“I certainly think it reflects the intensity of the polarization that we’re seeing,” across ideologies, across parties, “across our dinner tables,” said Denton, who last year wrote a book called “Social Fragmentation and the Decline of American Democracy” with Ben Voth, an associate professor at Southern Methodist University.

As for the state of politics, Denton said: “I think we’re getting to a dangerous point — tribalism almost at its worst.”

The Republican who represents Lexington in Congress and the delegate who hopes to succeed him tweeted regret over the incident.

“What @PressSec experienced in Lexington last night is very unfortunate and doesn’t reflect accurately upon the kind and caring people of Lexington that I know,” Rep. Bob Goodlatte, R-6th, tweeted on Saturday. “There are many great and innovative businesses in #VA06 that I hope you’ll come back to visit.”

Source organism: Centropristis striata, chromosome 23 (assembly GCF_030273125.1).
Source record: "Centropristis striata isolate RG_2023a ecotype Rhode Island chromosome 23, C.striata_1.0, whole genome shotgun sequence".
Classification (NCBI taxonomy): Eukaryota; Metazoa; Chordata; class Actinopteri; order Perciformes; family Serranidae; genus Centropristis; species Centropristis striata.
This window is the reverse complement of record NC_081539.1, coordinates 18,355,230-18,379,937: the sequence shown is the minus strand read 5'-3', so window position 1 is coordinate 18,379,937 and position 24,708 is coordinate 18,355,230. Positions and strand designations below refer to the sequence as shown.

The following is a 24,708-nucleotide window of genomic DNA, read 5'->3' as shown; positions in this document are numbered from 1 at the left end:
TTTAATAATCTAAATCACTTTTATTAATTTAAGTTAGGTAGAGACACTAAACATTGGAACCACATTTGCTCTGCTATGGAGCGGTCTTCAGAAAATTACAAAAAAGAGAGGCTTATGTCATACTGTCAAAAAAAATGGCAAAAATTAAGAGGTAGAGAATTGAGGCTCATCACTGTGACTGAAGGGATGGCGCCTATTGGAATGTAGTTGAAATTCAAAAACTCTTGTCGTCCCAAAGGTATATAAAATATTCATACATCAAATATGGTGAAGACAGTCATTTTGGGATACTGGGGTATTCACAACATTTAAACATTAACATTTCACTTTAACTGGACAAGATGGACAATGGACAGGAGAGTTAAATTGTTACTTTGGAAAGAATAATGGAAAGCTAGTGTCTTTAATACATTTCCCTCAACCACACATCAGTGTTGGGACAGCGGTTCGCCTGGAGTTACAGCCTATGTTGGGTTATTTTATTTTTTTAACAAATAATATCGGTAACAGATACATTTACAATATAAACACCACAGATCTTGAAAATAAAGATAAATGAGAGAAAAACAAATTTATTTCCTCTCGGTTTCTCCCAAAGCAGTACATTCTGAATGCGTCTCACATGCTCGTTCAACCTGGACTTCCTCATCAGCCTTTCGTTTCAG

Del. Ben Cline, R-Rockbridge, the GOP nominee to succeed Goodlatte, tweeted: “On behalf of my hometown of Lexington, I want to apologize for the rudeness of one liberal New York transplant (who also happens to be Meryl Streep’s cousin). We hope you will come back and enjoy our area’s true southern hospitality.”

Jennifer Lewis, the Democratic nominee in the 6th District, said in a statement Monday: “While so many families can barely afford to put food on the table — and Republicans in Congress are prepared to cut Social Security, Medicare, and Medicaid — I find it a distraction to focus on an official’s experience dining out. It’s time to focus on the issues directly affecting the lives of everyday people.”

Given the 6th District’s conservative leanings, the incident could help Cline campaign and raise money against Democrats in general, Denton said.

Gov. Ralph Northam’s office did not respond to two requests for comment on the incident.

Other Virginia Democrats and Republicans traded barbs on Twitter.

Democrat Tom Perriello, a former 5th District congressman who sought his party’s nomination for governor last year, urged “friends in DC/NOVA looking for a beautiful weekend” to “come to see the beautiful Blue Ridge and have a meal (with generous tip)” at the restaurant.